LONDON (Reuters Breakingviews) - Europe’s patchwork of middling banks is a major weak point for the bloc’s economy. Top regulator Andrea Enria, who chairs the European Central Bank’s supervisory board, is doing his bit to make cross-border mergers easier. But the creation of a lender with the heft to rival U.S. behemoths requires politicians to make it a priority.
The euro zone’s five biggest banks by assets - BNP Paribas, Credit Agricole, Banco Santander, Société Générale and Deutsche Bank – have a combined market value of 110 billion euros and generated 22 billion euros of earnings in 2019. JPMorgan alone is worth twice as much, and produced 38% more net profit.
That lack of scale worries the continent’s bank executives, but should also concern finance ministers like Germany’s Olaf Scholz and France’s Bruno Le Maire. Operating costs at the five major European lenders will consume 66% of combined revenue this year, using median Refinitiv estimates, compared with just 58% for JPMorgan, Bank of America and Citigroup.
The American giants also make expensive technology investments go further: JPMorgan Chief Executive Jamie Dimon can spread the cost of developing, say, a new fixed-income trading system over a much greater number of transactions than his counterparts at Deutsche and BNP. The mismatch cements the Europeans’ status as technology laggards, eroding their market share. Of the income from equities, fixed income, currencies and commodities trading earned by the industry’s top 12 players in the 18 months to the end of June, Deutsche, BNP and SocGen together pocketed just 13.6%.
Such U.S. dominance breeds a risky reliance among European companies on American balance sheets. JPMorgan, Citi, BofA and Goldman Sachs were bookrunners on 25% of German syndicated loans in the first half of 2019, according to Refinitiv data. A year later that proportion had roughly halved, as the Americans retreated just when pandemic-hit firms most needed cash.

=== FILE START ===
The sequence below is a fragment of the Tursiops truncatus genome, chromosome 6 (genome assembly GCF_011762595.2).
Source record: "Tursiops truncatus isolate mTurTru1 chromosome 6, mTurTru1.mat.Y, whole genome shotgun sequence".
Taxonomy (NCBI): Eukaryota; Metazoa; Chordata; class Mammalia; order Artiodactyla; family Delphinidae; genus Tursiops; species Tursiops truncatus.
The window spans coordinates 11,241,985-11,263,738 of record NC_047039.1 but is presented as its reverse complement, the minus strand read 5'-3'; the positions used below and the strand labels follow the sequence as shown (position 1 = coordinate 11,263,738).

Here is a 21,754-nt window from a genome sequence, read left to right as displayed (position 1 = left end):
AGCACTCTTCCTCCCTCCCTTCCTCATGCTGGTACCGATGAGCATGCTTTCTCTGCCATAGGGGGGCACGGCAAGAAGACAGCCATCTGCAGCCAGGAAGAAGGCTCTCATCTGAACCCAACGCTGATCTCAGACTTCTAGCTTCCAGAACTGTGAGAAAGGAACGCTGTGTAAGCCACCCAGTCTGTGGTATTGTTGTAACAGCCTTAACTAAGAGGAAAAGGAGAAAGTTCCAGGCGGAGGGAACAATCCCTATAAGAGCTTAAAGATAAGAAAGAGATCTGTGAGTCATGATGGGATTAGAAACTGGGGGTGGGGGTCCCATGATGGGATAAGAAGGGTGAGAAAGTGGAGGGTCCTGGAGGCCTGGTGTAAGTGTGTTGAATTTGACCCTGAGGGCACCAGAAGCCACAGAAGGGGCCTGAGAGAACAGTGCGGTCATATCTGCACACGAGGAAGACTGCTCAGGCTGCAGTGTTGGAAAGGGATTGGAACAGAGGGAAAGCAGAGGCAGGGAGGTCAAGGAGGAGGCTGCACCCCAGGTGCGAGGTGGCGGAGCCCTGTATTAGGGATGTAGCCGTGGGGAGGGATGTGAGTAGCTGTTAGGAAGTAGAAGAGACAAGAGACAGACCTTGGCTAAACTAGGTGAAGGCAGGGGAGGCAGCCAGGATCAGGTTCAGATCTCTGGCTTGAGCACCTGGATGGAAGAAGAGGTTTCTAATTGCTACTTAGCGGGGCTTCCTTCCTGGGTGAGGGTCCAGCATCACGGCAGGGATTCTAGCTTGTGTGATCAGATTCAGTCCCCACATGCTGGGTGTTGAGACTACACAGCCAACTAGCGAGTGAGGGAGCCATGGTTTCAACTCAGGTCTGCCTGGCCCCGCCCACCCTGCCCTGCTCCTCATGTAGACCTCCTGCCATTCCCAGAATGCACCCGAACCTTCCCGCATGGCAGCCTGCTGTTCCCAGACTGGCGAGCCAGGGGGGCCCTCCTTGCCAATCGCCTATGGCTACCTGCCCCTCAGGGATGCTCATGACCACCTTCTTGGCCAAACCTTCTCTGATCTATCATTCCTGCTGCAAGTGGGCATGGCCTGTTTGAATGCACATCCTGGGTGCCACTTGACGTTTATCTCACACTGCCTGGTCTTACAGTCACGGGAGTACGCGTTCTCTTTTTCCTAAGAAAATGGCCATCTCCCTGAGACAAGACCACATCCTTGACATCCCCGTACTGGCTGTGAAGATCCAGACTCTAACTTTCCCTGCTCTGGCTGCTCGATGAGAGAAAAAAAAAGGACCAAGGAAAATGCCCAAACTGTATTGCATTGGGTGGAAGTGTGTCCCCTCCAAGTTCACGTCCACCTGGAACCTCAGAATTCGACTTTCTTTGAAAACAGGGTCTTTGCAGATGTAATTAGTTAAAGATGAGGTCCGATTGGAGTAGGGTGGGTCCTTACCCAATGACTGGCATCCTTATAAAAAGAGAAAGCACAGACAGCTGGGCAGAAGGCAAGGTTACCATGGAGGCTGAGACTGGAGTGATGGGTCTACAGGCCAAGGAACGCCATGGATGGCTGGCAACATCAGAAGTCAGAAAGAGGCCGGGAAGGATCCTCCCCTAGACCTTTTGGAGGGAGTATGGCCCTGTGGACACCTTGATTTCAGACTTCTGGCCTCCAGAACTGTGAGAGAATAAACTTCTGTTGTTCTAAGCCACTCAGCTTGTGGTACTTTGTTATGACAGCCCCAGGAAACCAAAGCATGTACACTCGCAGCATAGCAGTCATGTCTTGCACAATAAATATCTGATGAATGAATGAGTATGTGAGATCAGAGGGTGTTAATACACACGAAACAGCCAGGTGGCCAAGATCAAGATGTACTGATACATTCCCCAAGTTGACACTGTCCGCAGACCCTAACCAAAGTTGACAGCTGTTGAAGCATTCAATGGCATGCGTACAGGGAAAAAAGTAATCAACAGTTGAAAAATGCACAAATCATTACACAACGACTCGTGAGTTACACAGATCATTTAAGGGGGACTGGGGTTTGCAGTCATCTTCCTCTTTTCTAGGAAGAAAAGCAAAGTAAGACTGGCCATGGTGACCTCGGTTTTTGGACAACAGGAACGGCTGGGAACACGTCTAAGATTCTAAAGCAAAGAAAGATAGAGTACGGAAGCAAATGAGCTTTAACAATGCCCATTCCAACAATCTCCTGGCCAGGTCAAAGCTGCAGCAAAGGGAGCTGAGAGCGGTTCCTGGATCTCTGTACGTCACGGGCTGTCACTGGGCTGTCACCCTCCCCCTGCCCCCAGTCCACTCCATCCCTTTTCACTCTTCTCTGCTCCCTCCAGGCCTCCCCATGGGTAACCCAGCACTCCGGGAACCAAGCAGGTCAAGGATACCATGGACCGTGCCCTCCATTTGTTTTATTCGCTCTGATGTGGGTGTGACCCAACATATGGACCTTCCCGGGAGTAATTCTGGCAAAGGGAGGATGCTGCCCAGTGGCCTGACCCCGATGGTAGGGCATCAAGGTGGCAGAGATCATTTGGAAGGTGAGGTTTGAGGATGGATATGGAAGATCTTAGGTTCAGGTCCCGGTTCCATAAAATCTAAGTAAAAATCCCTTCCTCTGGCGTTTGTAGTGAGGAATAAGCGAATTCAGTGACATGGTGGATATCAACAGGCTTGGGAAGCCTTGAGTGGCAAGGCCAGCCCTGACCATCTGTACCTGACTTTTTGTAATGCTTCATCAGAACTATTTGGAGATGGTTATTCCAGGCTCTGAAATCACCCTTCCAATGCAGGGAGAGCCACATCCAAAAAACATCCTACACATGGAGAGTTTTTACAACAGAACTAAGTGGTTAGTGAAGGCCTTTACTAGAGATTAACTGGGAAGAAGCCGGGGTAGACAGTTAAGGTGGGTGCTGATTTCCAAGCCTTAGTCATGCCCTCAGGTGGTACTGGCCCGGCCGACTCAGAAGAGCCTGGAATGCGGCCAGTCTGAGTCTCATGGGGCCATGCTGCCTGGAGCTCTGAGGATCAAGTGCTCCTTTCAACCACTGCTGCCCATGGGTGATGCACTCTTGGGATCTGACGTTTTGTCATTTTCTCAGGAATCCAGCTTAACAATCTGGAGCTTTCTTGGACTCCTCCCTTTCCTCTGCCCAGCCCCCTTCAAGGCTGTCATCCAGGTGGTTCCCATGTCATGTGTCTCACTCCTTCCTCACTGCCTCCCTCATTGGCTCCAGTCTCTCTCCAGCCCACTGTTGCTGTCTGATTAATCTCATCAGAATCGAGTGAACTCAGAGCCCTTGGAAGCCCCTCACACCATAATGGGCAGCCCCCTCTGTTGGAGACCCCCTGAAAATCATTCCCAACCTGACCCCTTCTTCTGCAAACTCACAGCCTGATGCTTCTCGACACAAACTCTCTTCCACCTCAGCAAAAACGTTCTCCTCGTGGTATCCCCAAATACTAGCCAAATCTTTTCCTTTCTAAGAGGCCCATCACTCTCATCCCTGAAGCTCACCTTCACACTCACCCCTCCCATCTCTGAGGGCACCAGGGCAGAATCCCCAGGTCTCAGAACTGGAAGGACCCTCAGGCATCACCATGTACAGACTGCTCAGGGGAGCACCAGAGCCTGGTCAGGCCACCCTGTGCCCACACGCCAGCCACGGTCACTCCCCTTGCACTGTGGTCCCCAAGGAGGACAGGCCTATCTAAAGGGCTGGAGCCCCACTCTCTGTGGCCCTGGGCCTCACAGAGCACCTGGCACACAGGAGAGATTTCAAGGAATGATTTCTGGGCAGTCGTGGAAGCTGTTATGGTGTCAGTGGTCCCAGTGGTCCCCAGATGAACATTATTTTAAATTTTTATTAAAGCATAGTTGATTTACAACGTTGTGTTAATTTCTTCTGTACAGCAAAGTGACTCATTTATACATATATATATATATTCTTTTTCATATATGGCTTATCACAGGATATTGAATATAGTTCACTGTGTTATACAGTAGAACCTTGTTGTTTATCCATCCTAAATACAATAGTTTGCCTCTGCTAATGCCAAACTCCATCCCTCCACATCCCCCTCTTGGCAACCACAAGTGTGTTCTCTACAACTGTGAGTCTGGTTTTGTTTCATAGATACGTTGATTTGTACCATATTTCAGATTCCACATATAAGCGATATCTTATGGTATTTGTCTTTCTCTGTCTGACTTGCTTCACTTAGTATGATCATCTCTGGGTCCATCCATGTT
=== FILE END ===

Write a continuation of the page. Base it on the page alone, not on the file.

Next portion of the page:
ART OF THE DEAL
Mega-mergers of the kind that created the $280 billion JPMorgan are one solution to Europe’s scale deficiencies. A union of Deutsche and BNP, for example, would have a bigger and more diversified balance sheet. Its technology investments in wholesale and retail banking would pack a greater punch.
Enria and the ECB have recently tried to make dealmaking easier. In a July consultation paper, the supervisor said merging banks can use existing bespoke models when assessing the riskiness of different assets. This makes it easier for CEOs to predict how much capital the combined entity will need.
The regulator is also making a virtue of the fact that European bank shares consistently trade below book value. Buying a lender for less than the accounting value of its net assets creates a capital gain – known as badwill – which the acquirer can use to cover merger costs and clean up bad debt.
Nor will the ECB necessarily add extra capital charges after a deal. Indeed, supervisors even have the power to ignore cross-border exposures within the euro zone when calculating whether the combined bank should hold more capital under global rules for systemically important banks, known as G-SIBs. This could shield some combinations from a significantly higher buffer.
The ECB’s pro-M&A message helped grease the wheels for the 16 billion euro union of Spain’s Caixabank and Bankia, unveiled last Friday. But that relatively small-fry combination underscores that most European bank mergers have been domestic affairs.
There’s only so much Enria can do about this. Cross-border deals tend to be light on cost savings like branch closures. French, German and Italian mortgages, for example, are covered by different consumer-protection regulations and bankruptcy laws.
National watchdogs also get in the way. In theory, a pan-European bank can move spare liquidity to the most attractive lending opportunities. Yet while that’s technically possible under Europe’s Capital Requirements Regulation, regulators in Germany and elsewhere have blocked it. They’re worried about local savers’ money ending up funding, say, Italian small-business loans.
The regulatory playing field is just as uneven when it comes to capital. ING and SocGen are both in the same risk category under G-SIB rankings. But the Dutch lender’s common equity Tier 1 capital ratio was almost 2 percentage points higher than its French counterpart’s at the end of 2019, mostly because of a charge for systemic riskiness imposed by the Dutch central bank.
Ironing out these discrepancies is currently above Enria’s pay grade. European governments are reluctant to cede more power to his single regulator, since national taxpayers could still be on the hook if a big bank fails.
Yet there are glimmers of hope. Last year Scholz broke a long-held taboo in Germany by calling for a common deposit insurance scheme. More recently, European governments agreed to issue common debt as part of the pandemic response. Both could be seen as tentative steps toward tighter banking integration. The pandemic has underscored the role that large, diversified lenders can play in keeping companies afloat during a cash crunch. If they’re serious about building a European JPMorgan, national regulators and politicians will have to lay the foundations.
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